(because their skin is soft, and bruises easily, even though it is not
really a wound).
(c) Likewise in our case - as long as the blood has not actually emerged, it
ought not to be considered a wound, and the animal should not be Tereifah.
(d) We try to counter this by comparing the skin of the lung to the eight
Sheratzim - which the Beraisa declares Chayav for bruising, even though no
blood actually emerged.
(a) We reject the equation of the lung to the eight Sheratzim however - by
arguing that in that case, we ought to declare the animal a Tereifah even if
only part of it turns red (as is the case with the Shemonah Sheratzim on
(b) We therefore conclude - that even a liver that has turned completely red
(a) Rava also declares a lung part of which has dried, a Tereifah. Rav Papi
citing Rava himself, defines 'dried' as - one that snaps easily when one
(b) This is the opinion of Rebbi Yossi ben Hameshulam in a Beraisa that
discusses the ear - of a Bechor.
(c) The Tana Kama is more stringent. He defines 'dried' - as one that does
not bleed when it is pierced.
(d) The Tana Kama might well concede however, that a dry lung is not
Tereifah until it reaches the stage that it snaps easily - because before
that stage, it heals nicely (whereas a wound in the ear deteriorates more
quickly, since it is open to the elements.
(a) Rava rules that a lung which is full of ulcers or black or colored
spots - is Kosher.
(b) The basis of the Safek Tereifus, caused by a punctured blister on a lung
(provided it has not been handled by the Shochet) is - whether the puncture
occurred before the Shechitah, in which case it is Tereifah, or after it.
(c) When, citing Rava, Ameimar says 'Ein Makifin be'Bu'i', he means - that
we cannot determine the Halachah by comparing it to a punctured blister of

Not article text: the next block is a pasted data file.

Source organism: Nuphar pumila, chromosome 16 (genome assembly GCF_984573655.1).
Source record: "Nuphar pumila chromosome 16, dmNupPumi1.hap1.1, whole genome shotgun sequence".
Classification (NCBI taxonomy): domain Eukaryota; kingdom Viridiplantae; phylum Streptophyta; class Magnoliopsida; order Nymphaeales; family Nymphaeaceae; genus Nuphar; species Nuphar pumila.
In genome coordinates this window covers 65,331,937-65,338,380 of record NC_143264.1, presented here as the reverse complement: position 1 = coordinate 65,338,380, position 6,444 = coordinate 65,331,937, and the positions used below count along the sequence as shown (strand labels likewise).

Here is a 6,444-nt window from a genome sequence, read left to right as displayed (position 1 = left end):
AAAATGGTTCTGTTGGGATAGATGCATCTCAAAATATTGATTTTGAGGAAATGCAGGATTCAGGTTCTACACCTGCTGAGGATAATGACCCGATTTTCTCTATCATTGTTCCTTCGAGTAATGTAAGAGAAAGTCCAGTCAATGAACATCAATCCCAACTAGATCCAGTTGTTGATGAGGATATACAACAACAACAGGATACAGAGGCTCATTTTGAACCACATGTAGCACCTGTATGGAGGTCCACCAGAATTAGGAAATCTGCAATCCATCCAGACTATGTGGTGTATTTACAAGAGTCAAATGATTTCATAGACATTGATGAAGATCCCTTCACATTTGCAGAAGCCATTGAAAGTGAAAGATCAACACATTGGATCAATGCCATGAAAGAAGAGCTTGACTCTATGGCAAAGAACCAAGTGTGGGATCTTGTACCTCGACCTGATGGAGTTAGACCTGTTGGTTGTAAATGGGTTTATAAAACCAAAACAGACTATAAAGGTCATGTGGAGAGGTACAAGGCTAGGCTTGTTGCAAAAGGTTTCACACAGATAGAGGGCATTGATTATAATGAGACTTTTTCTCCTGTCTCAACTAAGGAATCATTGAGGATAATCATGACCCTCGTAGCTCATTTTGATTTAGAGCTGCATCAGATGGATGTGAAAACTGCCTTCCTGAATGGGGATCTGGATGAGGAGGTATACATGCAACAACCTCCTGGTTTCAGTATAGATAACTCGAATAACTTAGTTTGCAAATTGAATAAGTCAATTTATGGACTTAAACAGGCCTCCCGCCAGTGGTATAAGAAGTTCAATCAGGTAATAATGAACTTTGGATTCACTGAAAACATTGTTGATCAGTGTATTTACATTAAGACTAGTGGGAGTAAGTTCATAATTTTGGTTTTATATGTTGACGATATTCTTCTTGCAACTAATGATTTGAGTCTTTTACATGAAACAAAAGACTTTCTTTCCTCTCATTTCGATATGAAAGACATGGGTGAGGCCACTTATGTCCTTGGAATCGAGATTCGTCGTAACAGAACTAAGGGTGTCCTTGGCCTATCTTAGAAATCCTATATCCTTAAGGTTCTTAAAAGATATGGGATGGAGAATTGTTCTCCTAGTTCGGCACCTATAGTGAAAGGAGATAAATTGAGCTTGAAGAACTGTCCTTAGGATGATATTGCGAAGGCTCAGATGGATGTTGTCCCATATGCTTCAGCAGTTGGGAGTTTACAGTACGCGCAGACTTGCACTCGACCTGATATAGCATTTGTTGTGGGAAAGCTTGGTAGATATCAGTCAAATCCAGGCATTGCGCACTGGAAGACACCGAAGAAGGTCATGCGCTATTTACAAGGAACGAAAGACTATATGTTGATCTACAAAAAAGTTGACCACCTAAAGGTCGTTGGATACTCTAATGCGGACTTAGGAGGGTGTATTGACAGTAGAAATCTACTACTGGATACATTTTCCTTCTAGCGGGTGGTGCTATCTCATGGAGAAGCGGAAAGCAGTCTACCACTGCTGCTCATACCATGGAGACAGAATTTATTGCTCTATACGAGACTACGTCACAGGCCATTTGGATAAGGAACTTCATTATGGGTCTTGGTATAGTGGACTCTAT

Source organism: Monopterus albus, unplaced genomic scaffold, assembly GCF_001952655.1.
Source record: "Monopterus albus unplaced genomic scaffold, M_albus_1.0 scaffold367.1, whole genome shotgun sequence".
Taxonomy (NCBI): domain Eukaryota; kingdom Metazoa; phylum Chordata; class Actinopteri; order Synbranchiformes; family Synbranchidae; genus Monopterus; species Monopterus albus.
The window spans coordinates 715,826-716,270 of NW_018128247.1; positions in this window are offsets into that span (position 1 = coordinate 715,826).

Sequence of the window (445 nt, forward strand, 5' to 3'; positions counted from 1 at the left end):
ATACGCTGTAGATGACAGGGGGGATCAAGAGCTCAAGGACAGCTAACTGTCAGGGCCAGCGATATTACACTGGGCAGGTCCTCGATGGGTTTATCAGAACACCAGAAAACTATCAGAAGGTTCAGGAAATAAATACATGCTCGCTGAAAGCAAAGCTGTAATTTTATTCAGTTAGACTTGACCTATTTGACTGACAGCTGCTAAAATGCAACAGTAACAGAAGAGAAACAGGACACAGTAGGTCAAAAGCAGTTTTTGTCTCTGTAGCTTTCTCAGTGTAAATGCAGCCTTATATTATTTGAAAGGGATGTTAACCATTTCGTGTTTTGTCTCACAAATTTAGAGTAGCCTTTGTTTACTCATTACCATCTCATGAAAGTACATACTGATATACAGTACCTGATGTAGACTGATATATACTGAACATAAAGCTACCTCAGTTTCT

another lung ...
(d) ... (despite the fact that one does compare two defected lungs to
determine whether the Safek is Tereifah or not) - because blisters tend to
change their appearance with the passing of time.
(a) A adhesion (a Sircha) on the lung is caused - by viscous (thick) liquids
(that are drawn into the lungs) escaping through a hole and forming a crust
(see also Tosfos DH 'Haynu Revisaihu').
(b) In spite of the fact that the hole is now blocked, the animal is
Tereifah - because the blockage is not permanent.
(c) Rava rules that if two lobes of the lung have fused, it cannot be
examined - because the fusion (known as a Sircha) is the result of a hole,
as we just explained.
(d) He qualifies this however, by confining it to two lobes that are not
next to each other (e.g. the first and the third lobes), since the two lobes
naturally pull in opposite directions and they stand to tear apart, before
the crust has properly fused with the skin. It does not however, apply to
the first and the second, or the second and third lobes - because then, the
adjoining lobe will block the hole, enabling the crust to grow until it
(a) Rava only mentions a Sircha between two Unos (the cranial lobes), but
not one between an Unah and the Umah (the large, outer caudal lobe), which
might be Tereifah even if the adhesion is between it and the adjoining
lobe - because a. Rava does not mention it, and b. because its position in
the chest cavity allows it more movement, so that it is more like to come
apart (like two non-adjoining Unos)
(b) We have a support for this opinion - in the Sugya later, which declares
Kosher a Sircha between the Una and the wall of the chest, but not the Uma
and the wall of the chest.
(c) If on the other hand, despite the fact that, due to the fact that Rava's
reason for being Machshir a Sircha between two adjoining Unos applies
equally to the Umos (and the reasoning by the Sircha between the Una or the
Uma and wall of the chest is slightly different), Rava refers only to the
former and not the latter - because his principle Chidush is the Din of
non-adjoining Sirchos, to negate the S'vara that the wall of the chest holds
the Unos in place, which is not the case by the Umos (and is therefore
(d) A Sircha between the Inunisa de'Varda (the intermediate [central] lobe)
and any of the other lobes - is considered a Sircha between two
non-adjoining lobes, and is therefore Tereifah.